The primary outcome measure was a positive screen for PND on the lifetime version of the Edinburgh Postnatal Depression Scale. Descriptive measures reported lifetime prevalence, timing of onset and duration of PND symptoms. There were no secondary outcome measures.

    The prevalence of PND among parous women was 70%. The majority of women reported at least one perinatal episode with symptoms both antenatally and postnatally. Of women who experienced depression prior to first pregnancy, PND cases were significantly more likely to report more episodes of depression (OR=1.15 per additional depression episode, 95% CI 1.13 to 1.17, p<0.001), non-European ancestry (OR 1.5, 95% CI 1.0 to 2.1, p=0.03), severe nausea during pregnancy (OR 1.3, 95% CI 1.1 to 1.6, p=0.006) and emotional abuse (OR 1.4, 95% CI 1.1 to 1.7, p=0.005).

    The majority of parous women with lifetime depression in this study experienced PND, associated with more complex, severe depression. Results highlight the importance of perinatal assessments of depressive symptoms, particularly for women with a history of depression or childhood adverse experiences.
  • Fishing for DNA? Designing baits for population genetics in target enrichment experiments: guidelines, considerations and the new tool supeRbaits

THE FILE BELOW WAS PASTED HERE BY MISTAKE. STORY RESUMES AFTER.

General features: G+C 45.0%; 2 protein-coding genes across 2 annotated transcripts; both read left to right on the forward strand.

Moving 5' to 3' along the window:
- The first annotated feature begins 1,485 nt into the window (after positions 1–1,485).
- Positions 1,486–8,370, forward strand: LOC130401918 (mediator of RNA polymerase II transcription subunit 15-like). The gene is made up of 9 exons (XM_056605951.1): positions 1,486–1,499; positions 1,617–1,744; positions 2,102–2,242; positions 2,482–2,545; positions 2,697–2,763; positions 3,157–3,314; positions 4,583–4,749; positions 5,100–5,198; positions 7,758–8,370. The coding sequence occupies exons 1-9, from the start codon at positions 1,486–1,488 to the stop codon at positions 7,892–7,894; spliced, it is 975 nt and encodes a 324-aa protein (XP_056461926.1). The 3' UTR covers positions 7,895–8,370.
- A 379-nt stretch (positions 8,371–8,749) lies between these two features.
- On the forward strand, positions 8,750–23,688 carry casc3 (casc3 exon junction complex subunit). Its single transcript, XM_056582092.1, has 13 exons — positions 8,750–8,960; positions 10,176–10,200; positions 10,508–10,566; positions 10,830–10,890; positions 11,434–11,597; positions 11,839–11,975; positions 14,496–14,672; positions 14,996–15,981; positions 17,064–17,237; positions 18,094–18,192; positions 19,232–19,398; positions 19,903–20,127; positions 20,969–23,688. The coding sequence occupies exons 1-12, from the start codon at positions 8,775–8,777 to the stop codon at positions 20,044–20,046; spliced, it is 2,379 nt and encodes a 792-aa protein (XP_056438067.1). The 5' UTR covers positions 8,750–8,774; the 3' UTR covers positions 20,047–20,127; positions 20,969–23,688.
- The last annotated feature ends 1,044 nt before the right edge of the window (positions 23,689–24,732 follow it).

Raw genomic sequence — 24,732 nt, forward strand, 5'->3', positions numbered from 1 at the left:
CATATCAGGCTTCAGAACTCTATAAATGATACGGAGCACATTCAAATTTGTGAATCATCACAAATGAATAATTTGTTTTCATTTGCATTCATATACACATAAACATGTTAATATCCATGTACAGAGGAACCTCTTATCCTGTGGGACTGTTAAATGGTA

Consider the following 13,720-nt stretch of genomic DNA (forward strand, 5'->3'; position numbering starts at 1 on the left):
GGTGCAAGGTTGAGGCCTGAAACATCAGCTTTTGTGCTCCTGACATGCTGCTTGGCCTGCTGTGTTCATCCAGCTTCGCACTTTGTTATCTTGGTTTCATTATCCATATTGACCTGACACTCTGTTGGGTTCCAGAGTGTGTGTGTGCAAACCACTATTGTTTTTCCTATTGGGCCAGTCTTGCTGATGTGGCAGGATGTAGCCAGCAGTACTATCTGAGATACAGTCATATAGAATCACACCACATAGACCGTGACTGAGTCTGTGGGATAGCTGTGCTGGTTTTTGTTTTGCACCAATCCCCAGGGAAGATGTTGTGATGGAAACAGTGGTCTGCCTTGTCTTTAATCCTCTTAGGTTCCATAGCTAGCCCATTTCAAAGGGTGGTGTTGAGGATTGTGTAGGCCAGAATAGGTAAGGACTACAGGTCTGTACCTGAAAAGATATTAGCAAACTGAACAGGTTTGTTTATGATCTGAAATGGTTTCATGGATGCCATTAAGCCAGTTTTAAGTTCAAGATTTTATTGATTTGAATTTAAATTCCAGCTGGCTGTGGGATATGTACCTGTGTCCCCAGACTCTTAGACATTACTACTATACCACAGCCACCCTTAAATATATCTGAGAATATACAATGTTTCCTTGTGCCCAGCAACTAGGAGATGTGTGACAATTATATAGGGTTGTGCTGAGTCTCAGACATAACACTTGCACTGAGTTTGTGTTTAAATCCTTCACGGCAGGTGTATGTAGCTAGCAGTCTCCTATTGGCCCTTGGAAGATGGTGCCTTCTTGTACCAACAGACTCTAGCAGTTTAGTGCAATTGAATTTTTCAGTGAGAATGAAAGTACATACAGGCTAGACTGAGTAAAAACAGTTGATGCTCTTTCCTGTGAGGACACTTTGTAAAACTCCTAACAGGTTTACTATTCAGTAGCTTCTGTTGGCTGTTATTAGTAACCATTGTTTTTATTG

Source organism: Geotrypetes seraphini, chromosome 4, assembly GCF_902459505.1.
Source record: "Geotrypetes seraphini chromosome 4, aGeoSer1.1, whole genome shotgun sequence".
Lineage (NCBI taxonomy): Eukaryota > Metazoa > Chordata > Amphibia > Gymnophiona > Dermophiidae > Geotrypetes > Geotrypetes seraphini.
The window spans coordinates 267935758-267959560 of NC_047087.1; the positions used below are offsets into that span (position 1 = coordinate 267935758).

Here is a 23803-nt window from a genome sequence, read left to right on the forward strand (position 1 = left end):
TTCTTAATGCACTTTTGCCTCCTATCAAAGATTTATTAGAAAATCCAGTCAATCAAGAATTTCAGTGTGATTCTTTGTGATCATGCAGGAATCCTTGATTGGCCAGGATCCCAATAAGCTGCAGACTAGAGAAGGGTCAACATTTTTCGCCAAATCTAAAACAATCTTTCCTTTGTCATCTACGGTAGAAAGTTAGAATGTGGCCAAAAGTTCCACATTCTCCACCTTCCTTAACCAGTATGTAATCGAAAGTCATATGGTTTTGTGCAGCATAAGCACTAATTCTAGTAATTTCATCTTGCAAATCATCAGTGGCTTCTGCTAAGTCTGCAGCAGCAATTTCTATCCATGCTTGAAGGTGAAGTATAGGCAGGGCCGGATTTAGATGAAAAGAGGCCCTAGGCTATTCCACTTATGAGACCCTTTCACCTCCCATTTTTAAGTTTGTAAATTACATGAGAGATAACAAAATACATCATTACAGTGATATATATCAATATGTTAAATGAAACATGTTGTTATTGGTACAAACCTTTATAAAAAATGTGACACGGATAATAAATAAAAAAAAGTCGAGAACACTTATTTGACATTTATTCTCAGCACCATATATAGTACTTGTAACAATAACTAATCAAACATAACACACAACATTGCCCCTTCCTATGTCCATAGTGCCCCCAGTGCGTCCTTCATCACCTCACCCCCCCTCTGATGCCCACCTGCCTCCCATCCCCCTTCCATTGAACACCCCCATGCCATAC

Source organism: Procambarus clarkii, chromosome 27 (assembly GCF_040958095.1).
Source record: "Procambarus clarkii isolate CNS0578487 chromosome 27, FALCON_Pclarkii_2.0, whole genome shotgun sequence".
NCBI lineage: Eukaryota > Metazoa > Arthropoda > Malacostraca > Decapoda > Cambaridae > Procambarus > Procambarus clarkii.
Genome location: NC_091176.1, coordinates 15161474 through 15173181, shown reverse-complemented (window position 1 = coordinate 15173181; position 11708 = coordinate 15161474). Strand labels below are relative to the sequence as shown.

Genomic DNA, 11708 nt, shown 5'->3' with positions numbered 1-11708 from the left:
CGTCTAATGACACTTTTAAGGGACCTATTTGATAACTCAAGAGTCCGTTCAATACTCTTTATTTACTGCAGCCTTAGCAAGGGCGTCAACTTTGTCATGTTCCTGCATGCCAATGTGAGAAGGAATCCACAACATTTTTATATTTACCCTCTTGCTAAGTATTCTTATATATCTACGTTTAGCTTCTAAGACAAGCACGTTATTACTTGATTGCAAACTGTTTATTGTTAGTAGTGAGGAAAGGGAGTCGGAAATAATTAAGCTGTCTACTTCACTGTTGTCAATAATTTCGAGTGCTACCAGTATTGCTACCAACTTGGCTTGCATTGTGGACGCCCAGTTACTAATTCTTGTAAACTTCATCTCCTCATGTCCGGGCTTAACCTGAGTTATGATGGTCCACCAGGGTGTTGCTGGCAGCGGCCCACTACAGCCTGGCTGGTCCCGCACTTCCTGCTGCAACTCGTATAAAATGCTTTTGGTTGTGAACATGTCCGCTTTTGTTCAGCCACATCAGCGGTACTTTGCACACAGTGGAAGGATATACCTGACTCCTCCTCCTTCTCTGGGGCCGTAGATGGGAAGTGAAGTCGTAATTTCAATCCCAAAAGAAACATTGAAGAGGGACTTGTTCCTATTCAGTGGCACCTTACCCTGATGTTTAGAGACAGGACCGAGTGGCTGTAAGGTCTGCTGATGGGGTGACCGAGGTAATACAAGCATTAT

Targeted sequencing is an increasingly popular Next Generation Sequencing (NGS) approach for studying populations that involves focusing sequencing efforts on specific parts of the genome of a species of interest. Methodologies and tools for designing targeted baits are scarce but in high demand. Here, we present specific guidelines and considerations for designing capture sequencing experiments for population genetics for both neutral genomic regions and regions subject to selection. We describe the bait design process for three diverse fish species: Atlantic salmon, Atlantic cod and tiger shark, which was carried out in our research group, and provide an evaluation of the performance of our approach across both historical and modern samples. The workflow used for designing these three bait sets has been implemented in the R-package supeRbaits, which encompasses our considerations and guidelines for bait design for the benefit of researchers and practitioners. The supeRbaits R-package is user-friendly and versatile. It is written in C++ and implemented in R. supeRbaits and its manual are available from Github: https://github.com/BelenJM/supeRbaits.